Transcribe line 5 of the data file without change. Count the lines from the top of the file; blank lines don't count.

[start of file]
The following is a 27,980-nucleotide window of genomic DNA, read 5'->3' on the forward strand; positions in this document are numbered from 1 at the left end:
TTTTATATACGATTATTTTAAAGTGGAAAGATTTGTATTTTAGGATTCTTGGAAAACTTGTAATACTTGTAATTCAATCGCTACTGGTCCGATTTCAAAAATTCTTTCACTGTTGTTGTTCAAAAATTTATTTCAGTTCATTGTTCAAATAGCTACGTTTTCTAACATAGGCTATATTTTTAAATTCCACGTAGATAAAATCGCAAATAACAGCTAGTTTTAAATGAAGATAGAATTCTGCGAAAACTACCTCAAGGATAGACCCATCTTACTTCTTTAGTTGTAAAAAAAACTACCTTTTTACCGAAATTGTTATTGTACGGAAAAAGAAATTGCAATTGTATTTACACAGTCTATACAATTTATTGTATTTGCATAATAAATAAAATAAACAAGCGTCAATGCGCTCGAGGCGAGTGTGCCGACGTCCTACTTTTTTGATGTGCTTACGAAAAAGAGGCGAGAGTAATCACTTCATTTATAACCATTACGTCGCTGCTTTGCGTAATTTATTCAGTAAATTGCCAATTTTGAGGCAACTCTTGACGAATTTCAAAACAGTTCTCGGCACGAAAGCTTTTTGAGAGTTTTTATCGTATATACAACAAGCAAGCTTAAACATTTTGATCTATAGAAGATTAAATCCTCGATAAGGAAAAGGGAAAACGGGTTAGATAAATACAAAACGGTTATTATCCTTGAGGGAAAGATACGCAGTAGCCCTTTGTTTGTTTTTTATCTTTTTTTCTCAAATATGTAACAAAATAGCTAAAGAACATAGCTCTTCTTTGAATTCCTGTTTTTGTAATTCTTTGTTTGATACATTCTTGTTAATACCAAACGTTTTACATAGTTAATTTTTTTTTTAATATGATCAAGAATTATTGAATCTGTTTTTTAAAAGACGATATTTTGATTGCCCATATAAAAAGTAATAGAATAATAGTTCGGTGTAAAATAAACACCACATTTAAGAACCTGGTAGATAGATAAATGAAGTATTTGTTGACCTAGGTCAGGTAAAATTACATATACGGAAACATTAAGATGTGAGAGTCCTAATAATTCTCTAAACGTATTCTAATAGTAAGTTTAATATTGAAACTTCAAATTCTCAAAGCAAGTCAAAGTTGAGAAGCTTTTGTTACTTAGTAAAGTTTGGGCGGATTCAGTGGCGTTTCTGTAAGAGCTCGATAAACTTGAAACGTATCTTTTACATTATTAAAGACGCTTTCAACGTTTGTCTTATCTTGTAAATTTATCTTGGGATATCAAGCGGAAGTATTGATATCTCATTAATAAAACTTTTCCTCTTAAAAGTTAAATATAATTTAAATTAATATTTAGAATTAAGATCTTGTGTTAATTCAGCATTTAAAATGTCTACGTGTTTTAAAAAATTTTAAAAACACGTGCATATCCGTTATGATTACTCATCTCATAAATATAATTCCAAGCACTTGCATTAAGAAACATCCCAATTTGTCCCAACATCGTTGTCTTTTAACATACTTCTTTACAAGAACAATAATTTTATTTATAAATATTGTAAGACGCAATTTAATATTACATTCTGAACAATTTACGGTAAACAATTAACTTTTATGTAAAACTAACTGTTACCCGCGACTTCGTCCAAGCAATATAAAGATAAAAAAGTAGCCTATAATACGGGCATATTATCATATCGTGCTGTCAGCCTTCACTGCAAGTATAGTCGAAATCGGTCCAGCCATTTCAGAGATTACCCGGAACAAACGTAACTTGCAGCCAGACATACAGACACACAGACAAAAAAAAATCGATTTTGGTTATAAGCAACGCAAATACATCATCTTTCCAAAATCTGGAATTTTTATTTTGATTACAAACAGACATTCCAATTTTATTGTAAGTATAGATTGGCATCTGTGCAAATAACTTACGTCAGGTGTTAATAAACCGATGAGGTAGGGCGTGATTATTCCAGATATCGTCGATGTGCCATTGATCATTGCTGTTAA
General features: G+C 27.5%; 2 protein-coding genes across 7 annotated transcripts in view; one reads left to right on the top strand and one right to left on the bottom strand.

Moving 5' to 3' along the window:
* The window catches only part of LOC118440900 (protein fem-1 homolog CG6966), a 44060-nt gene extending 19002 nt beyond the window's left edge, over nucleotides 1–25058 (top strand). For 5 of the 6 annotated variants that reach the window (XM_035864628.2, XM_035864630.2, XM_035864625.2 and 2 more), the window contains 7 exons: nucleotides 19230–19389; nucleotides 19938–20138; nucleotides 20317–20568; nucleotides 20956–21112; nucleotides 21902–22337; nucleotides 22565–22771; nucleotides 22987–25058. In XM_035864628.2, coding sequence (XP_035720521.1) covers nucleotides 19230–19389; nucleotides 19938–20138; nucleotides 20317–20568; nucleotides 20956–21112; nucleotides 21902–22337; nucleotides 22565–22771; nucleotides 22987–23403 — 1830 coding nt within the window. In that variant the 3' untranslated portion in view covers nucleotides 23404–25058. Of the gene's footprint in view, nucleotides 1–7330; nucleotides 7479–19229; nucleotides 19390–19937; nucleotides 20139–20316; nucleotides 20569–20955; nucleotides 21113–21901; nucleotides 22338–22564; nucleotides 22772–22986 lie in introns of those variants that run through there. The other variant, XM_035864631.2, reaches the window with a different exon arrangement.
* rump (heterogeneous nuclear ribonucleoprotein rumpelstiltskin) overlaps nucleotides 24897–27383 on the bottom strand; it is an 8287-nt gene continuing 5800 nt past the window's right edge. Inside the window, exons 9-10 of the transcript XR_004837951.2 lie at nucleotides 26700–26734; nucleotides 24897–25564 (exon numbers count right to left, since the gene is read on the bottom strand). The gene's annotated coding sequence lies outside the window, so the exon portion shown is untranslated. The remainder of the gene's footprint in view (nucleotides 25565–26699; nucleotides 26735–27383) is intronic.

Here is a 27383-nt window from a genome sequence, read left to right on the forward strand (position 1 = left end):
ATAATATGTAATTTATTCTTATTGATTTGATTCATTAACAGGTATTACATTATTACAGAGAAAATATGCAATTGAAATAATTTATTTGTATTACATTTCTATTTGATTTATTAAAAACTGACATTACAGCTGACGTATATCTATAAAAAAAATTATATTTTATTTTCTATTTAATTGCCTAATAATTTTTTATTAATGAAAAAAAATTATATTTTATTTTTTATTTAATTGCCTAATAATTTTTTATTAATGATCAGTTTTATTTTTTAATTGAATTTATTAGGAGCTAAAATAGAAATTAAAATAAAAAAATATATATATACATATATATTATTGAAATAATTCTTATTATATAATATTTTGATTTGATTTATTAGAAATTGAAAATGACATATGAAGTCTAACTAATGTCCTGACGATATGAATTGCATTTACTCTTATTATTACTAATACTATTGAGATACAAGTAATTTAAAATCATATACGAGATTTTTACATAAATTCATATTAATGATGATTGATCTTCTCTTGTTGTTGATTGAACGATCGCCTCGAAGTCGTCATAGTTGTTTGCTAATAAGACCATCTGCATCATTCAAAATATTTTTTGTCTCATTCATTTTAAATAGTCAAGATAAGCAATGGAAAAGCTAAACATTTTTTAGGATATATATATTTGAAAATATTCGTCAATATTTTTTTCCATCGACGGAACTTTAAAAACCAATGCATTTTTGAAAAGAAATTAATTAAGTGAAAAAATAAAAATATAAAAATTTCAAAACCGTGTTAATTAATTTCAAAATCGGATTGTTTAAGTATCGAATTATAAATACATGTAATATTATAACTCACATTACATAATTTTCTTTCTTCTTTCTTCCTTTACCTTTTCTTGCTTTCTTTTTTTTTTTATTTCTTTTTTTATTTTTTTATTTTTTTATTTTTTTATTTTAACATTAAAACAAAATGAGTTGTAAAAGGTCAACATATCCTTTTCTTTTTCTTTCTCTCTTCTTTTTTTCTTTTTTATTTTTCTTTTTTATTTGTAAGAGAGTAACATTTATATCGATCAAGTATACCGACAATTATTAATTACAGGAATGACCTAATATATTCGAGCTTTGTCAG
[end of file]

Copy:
* The window catches only part of LOC118440900 (protein fem-1 homolog CG6966), a 44060-nt gene extending 19002 nt beyond the window's left edge, over nucleotides 1–25058 (top strand). For 5 of the 6 annotated variants that reach the window (XM_035864628.2, XM_035864630.2, XM_035864625.2 and 2 more), the window contains 7 exons: nucleotides 19230–19389; nucleotides 19938–20138; nucleotides 20317–20568; nucleotides 20956–21112; nucleotides 21902–22337; nucleotides 22565–22771; nucleotides 22987–25058. In XM_035864628.2, coding sequence (XP_035720521.1) covers nucleotides 19230–19389; nucleotides 19938–20138; nucleotides 20317–20568; nucleotides 20956–21112; nucleotides 21902–22337; nucleotides 22565–22771; nucleotides 22987–23403 — 1830 coding nt within the window. In that variant the 3' untranslated portion in view covers nucleotides 23404–25058. Of the gene's footprint in view, nucleotides 1–7330; nucleotides 7479–19229; nucleotides 19390–19937; nucleotides 20139–20316; nucleotides 20569–20955; nucleotides 21113–21901; nucleotides 22338–22564; nucleotides 22772–22986 lie in introns of those variants that run through there. The other variant, XM_035864631.2, reaches the window with a different exon arrangement.